In 2020, companies began searching for ways to continue their business and retain their customers. The internet became their marketplace; hence, website builders like WordPress, Webflow, and Wixgained popularity.
Present Scenario Of Web Design
Although user experience was prioritised throughout the history of web design, today, when businesses are being conducted from home, every detail of the website must be created with the user in mind. This is when website designers and SEO specialists must work together to appeal to users (humans) as well as Google (the bot).
Design Thinking And Directional Design
Design thinking takes this approach and uses technology to fulfil the requirements of the user. This concept works hand-in-hand with directional design to offer a pleasant and enriching user experience.
Less is more, so websites began focusing on creating visuals that appeal to the user without being too in-your-face (unlike the early animations created on Flash)!
Micro-interactions And Micro-personalisations
Micro-interactions also play a pivotal role in enhancing user engagement. It can be as simple as double-tapping a picture on Instagram to see the heart pop up. Minor additions like these allow the brand to express itself efficiently. Some common examples of micro-interactions include drop-down menus, the scroll bar, playable game ads, etc.
Micro-personalisation is another recent concept in web design that aims to use AI to recognise user behaviour and provide a web experience accordingly. For instance, a shopping site having different sections for men, women, kids, and more. In fact, if a brand offers “free US shipping” and the user clicks on it, then they might, indeed, be browsing from the US.
Notice how you search for something on Google, Facebook, or Instagram, and in the next few days, the site keeps “suggesting” you relevant posts, products, and more? That’s the magic of micro-personalisation! But is this advancement in technology a boon or a bane? Only time will tell...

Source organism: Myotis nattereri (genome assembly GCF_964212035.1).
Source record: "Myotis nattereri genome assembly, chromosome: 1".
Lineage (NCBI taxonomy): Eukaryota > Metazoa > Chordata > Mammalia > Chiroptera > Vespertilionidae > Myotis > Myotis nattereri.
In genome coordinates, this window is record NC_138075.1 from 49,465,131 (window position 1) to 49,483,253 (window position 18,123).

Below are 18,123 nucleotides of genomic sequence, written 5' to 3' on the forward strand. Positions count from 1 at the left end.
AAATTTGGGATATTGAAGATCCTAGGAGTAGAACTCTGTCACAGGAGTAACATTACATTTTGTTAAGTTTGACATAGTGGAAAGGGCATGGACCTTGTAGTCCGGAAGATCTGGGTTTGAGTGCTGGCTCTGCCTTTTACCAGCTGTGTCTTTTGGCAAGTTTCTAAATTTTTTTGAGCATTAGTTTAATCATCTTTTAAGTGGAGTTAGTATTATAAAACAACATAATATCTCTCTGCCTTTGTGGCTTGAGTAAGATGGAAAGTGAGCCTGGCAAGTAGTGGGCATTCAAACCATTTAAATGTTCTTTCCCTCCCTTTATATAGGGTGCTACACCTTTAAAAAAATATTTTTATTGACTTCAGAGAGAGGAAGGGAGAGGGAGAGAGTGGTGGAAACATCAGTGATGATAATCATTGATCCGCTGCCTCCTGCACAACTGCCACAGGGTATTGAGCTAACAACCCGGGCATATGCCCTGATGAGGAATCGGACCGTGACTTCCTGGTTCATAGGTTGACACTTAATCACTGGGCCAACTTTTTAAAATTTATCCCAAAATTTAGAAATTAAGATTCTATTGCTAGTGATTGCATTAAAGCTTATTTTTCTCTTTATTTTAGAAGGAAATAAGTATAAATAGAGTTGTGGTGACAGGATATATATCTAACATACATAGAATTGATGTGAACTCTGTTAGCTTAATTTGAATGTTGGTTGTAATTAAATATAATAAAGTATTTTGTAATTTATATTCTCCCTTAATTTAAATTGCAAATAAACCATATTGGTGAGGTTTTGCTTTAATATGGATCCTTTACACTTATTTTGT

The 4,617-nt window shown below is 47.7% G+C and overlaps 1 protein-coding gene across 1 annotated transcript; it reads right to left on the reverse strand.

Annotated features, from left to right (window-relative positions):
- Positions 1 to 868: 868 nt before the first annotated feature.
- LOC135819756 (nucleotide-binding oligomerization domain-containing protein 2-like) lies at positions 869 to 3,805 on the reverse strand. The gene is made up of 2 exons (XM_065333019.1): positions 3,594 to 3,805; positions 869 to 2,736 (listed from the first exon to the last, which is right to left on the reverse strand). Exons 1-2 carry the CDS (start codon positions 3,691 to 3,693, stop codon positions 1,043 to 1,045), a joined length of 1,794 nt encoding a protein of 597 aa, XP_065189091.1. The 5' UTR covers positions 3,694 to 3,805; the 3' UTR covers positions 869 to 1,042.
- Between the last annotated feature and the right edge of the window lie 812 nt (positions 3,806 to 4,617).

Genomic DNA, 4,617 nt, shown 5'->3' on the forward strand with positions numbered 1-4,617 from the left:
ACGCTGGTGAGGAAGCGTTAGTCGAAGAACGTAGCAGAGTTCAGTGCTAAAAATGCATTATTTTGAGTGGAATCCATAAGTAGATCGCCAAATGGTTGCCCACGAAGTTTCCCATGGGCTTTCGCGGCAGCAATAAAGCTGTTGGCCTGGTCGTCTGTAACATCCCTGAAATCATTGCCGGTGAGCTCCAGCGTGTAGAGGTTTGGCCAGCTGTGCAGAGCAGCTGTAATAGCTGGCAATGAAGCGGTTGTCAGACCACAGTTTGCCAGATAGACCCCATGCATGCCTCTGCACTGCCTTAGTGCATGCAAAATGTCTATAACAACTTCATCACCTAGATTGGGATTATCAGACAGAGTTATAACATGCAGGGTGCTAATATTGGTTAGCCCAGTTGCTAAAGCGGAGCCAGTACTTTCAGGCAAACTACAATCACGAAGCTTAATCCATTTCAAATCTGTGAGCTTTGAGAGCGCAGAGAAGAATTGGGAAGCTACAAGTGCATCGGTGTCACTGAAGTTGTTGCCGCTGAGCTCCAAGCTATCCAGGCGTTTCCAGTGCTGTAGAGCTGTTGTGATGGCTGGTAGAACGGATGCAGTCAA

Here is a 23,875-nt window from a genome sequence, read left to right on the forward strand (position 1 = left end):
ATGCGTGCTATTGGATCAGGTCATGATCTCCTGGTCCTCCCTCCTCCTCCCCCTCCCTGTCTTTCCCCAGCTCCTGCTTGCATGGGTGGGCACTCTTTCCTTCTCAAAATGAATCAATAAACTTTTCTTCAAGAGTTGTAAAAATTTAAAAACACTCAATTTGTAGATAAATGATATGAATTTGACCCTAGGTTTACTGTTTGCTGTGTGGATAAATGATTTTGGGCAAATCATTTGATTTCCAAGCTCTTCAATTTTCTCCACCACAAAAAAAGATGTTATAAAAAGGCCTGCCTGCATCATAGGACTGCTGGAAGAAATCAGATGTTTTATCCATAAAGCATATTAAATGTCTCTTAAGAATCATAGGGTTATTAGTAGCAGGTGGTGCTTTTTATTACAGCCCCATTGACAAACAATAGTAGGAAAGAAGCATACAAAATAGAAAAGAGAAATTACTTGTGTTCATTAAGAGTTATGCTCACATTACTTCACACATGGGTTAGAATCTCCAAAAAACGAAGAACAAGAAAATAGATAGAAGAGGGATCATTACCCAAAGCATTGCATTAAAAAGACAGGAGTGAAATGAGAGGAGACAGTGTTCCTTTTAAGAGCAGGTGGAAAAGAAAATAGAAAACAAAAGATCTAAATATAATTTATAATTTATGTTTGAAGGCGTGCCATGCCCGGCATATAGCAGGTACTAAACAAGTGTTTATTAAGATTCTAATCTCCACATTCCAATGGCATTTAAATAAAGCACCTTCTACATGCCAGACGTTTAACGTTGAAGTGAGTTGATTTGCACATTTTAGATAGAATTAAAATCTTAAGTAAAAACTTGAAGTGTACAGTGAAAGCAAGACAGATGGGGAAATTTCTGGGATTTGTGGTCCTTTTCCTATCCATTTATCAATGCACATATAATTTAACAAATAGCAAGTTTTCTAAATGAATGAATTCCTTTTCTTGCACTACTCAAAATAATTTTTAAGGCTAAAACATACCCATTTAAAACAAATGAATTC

Web design and development is a dynamic domain, which improves with time or even goes back in history (just like fashion trends)! With newer technology, more sophisticated systems, and bustling ideas - there’s a lot more to explore on the world wide web. After all, we’ve only seen the tip of the iceberg till now.
Website accessibility acknowledges diversity, encourages representation and provides a safe space for all. And looking at the progress till now, it would make sense if web design becomes more accessible to specially challenged people in the near future. For instance, adding captions to videos and alt text to images.
AI And Chatbots
Chatbots are expected to dominate the internet in the coming years, considering how most of us expect businesses to be online 24/7. According to Drift’s State of Conversational Marketing report published in 2020, there was a 92% increase in the use of chatbots for brand communication since 2019.
The journey of web design may take a turn towards the 3D route. This immersive technology has always been a fascinating concept, paving the way for VR. However, expecting VR to be adopted by websites is still a farfetched idea.
Consequently, 3D seems to be the more feasible yet practical way to go. Apart from 3D elements, think about websites that cover the entire screen, blurring the lines between reality and the virtual world, for an immersive user experience.
Micro-personalisation Or Invasion Of Privacy?
The present generation wants stuff to be done quickly, like finding nearby hang-out spots, booking cabs with the touch of a button, ordering food in a jiffy, etc. Micro-personalisation can be seen in many websites today, and its relevance only seems to grow with customers demanding instant gratification.
However, this web design technology can threaten user privacy if taken “too far.” Thus, as an informed user, you should check the permissions and privacy policies of the apps on your mobile and other devices.
Adding to the breach of privacy are voice assistants like Alexa and Siri that use voice commands to provide desirable results. So, you don’t even need to look at the screen or pick up your device to make a call, play a song, or send an email.
However, recently, much anecdotal evidence points at the possibility of our devices listening to us all the time.
The Evolution Of Web Design
The history of web design has experienced astonishing growth, and there’s no looking back.
From complex HTML pages to template-based websites - what Tim Berners-Lee created as a research project ended up becoming an indispensable part of our lives. With all of these improvements in design happening in merely three decades, we can only expect the unexpected in the future!
Kristi is head of content production and editing at sitecentre and joined the team in early 2021 based out of our Sunshine Coast office to deliver higher-quality content to our partners. Kristi has a vast knowledge of copywriting styles and experience to accelerate the production of SEO friendly content at the highest levels.